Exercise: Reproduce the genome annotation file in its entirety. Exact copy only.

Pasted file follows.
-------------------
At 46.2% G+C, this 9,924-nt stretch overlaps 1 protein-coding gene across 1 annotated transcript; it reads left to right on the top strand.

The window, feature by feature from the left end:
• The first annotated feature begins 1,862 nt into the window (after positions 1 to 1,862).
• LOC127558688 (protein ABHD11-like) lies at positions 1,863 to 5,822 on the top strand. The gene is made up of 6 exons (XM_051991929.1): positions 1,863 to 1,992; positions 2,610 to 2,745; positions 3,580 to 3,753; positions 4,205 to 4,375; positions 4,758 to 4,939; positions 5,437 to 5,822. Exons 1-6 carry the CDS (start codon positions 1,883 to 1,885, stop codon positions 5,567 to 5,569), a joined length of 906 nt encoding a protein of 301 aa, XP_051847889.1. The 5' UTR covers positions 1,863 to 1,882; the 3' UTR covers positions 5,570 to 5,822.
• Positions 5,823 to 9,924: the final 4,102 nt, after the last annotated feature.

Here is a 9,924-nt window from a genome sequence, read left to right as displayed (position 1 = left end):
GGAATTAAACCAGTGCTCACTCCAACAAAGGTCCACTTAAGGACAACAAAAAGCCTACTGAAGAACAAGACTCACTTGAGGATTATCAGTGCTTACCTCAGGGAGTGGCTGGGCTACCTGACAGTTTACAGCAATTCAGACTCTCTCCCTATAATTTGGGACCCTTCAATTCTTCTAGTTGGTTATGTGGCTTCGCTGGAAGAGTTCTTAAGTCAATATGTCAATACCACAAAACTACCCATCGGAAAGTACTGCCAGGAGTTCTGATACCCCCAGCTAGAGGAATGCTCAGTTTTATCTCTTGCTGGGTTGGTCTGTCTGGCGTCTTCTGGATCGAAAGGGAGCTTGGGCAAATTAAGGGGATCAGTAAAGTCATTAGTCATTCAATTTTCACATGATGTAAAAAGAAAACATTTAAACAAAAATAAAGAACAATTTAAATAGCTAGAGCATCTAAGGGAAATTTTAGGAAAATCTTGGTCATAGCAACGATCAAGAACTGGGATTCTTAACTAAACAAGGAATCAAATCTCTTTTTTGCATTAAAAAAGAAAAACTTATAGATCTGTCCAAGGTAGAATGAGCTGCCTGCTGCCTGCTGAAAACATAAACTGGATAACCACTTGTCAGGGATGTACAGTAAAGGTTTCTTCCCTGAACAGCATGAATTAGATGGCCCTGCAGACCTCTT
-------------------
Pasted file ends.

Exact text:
At 46.2% G+C, this 9,924-nt stretch overlaps 1 protein-coding gene across 1 annotated transcript; it reads left to right on the top strand.

The window, feature by feature from the left end:
• The first annotated feature begins 1,862 nt into the window (after positions 1 to 1,862).
• LOC127558688 (protein ABHD11-like) lies at positions 1,863 to 5,822 on the top strand. The gene is made up of 6 exons (XM_051991929.1): positions 1,863 to 1,992; positions 2,610 to 2,745; positions 3,580 to 3,753; positions 4,205 to 4,375; positions 4,758 to 4,939; positions 5,437 to 5,822. Exons 1-6 carry the CDS (start codon positions 1,883 to 1,885, stop codon positions 5,567 to 5,569), a joined length of 906 nt encoding a protein of 301 aa, XP_051847889.1. The 5' UTR covers positions 1,863 to 1,882; the 3' UTR covers positions 5,570 to 5,822.
• Positions 5,823 to 9,924: the final 4,102 nt, after the last annotated feature.

Here is a 9,924-nt window from a genome sequence, read left to right as displayed (position 1 = left end):
GGAATTAAACCAGTGCTCACTCCAACAAAGGTCCACTTAAGGACAACAAAAAGCCTACTGAAGAACAAGACTCACTTGAGGATTATCAGTGCTTACCTCAGGGAGTGGCTGGGCTACCTGACAGTTTACAGCAATTCAGACTCTCTCCCTATAATTTGGGACCCTTCAATTCTTCTAGTTGGTTATGTGGCTTCGCTGGAAGAGTTCTTAAGTCAATATGTCAATACCACAAAACTACCCATCGGAAAGTACTGCCAGGAGTTCTGATACCCCCAGCTAGAGGAATGCTCAGTTTTATCTCTTGCTGGGTTGGTCTGTCTGGCGTCTTCTGGATCGAAAGGGAGCTTGGGCAAATTAAGGGGATCAGTAAAGTCATTAGTCATTCAATTTTCACATGATGTAAAAAGAAAACATTTAAACAAAAATAAAGAACAATTTAAATAGCTAGAGCATCTAAGGGAAATTTTAGGAAAATCTTGGTCATAGCAACGATCAAGAACTGGGATTCTTAACTAAACAAGGAATCAAATCTCTTTTTTGCATTAAAAAAGAAAAACTTATAGATCTGTCCAAGGTAGAATGAGCTGCCTGCTGCCTGCTGAAAACATAAACTGGATAACCACTTGTCAGGGATGTACAGTAAAGGTTTCTTCCCTGAACAGCATGAATTAGATGGCCCTGCAGACCTCTT